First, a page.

Multimedia learning is much simpler than I realized: Mayers defines it as "the presentation of material using both words and pictures.”

This is the kind of research that jibes so completely with my felt experience of learning math (learning anything, really) that I'm simply going to assume it's true until someone demonstrates otherwise.

Principles:

...[I]n Multimedia Learning (Cambridge University Press, 2001), I describe some research-based principles for the design of multimedia instructional messages including the following:

• multimedia principle, in which people learn better from words and pictures than from words alone;
• coherence principle, in which people learn better when extraneous material is excluded rather than included; [ed.: RESEARCH PROVES! PAGE SPLATTER IS BAD!]
• contiguity principle, in which people learn better when corresponding words and pictures are presented at the same time or next to each other on the screen;
• modality principle, in which people learn better from animation with spoken text than animation with printed text;
• signaling principle, in which people learn better when the material is organized with clear outlines and headings; and
• personalization principle, in which people learn better from conversational style than formal style. [bullets added for emphasis]

For example, in designing a PowerPoint slide it is important to not present an overwhelming amount of information (i.e., coherence principle) and it is useful to have simple graphics to supplement words (i.e., multimedia principle). Finally, it is important to note that good design principles for inexperienced learners might not be the same as for experienced learners.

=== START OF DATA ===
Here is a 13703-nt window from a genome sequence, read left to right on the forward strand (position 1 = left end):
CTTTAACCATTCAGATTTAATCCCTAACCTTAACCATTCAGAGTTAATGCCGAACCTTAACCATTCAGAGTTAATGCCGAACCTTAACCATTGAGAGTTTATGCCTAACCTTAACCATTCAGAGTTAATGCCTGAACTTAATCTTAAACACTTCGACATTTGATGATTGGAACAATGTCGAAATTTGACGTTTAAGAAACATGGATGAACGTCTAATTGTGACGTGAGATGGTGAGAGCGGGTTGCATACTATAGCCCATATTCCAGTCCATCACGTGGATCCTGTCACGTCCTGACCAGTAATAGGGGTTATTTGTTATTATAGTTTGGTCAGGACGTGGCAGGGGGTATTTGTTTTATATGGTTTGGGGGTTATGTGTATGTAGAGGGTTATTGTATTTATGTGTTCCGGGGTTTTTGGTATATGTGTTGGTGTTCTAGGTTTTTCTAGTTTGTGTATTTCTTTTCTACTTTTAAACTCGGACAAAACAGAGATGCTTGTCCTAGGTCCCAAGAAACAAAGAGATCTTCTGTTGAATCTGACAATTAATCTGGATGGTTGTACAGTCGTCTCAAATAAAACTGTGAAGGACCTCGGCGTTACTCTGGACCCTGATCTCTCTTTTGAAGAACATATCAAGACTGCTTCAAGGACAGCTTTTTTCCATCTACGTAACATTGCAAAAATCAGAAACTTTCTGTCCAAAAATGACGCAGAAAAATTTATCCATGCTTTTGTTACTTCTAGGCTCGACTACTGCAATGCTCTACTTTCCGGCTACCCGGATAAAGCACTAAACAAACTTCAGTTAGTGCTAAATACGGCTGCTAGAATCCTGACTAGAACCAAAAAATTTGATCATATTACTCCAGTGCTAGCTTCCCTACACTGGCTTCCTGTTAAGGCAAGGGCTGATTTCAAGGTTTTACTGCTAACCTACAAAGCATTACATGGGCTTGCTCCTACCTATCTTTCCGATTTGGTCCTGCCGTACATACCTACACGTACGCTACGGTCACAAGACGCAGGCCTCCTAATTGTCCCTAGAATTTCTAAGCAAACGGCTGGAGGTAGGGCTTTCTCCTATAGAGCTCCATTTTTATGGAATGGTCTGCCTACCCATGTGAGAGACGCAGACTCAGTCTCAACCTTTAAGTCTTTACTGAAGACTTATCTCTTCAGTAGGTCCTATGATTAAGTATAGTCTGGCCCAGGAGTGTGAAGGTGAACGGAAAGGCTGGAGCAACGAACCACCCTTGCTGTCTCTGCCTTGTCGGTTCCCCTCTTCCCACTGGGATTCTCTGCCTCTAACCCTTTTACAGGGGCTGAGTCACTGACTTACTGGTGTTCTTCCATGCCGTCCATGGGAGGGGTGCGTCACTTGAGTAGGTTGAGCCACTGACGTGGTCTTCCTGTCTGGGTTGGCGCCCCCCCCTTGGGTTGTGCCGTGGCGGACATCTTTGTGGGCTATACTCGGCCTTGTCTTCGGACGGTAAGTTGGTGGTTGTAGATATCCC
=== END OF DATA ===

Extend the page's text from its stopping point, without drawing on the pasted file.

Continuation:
[snip]
Bullets don't kill learning, but improper use of bullets kills learning.

uh-oh

Cliff Atkinson interview, Richard Mayer

### Bar Diagrams II

Algebra without algebra:

Fifth grade word problem from Singapore: Jim and Dan have \$24 altogether. If Jim gives \$2 to Dan, he will have three times as much money as Dan. How much money does Jim have?

Observe the mighty bar diagram in action:

The kid thinks, "I can see that \$24 will be divided into four equal groups of \$6. Jim will have 3 groups of 6...that's \$18.

Method #2

Let j be Jim's money and d be Dan's money: j + d = 24; j - 2 = 3*(d + 2) so j = 3(d + 2) + 2 substitute in to the first equation: 3(d+2)+2 + d = 24 simplify: 4d + 8 = 24, solve: d = \$4; j = \$20.

They both have their charms.

multimedia learning (Catherine)

### this afternoon's brilliant idea

I'm going to have to get this book.

I think.

flap copy:
White papers are at the forefront of an educational marketing revolution. Powerful enough to lure readers and able to persuade with unyielding strength, the well-written white paper is a super weapon in the marketing professional's arsenal.

Wearing many hats, the white paper can talk business or converse technically, and it can inform or influence. Best of all—it is highly sought-after. The white paper's underlying strength rests on this premise: If you give readers something of value, they will give you their loyalty, and ultimately their business. This book aims to equip anyone with the tools necessary to immediately begin writing white papers that attract readers and keep them engaged.

Ed has a friend from Princeton who quit journalism several years ago (bureau chief at AP) and has been making a bloody fortune writing White Papers and books ever since.

### punished by rewards

In light of the desire of educators to rethink our schools, this bit that Catherine posted from Cheri Yecke caught my eye,

I became alarmed as I read article after article in which middle school activists expressed their arrogant assumption that America’s public schools were their personal vehicles for social engineering. I came to see how radical middle school activists were driving many of the policies and practices that have been so damaging to the public education system in America at all grade levels, and how such policies and practices were responsible for damaging the trust between many parents and the public schools.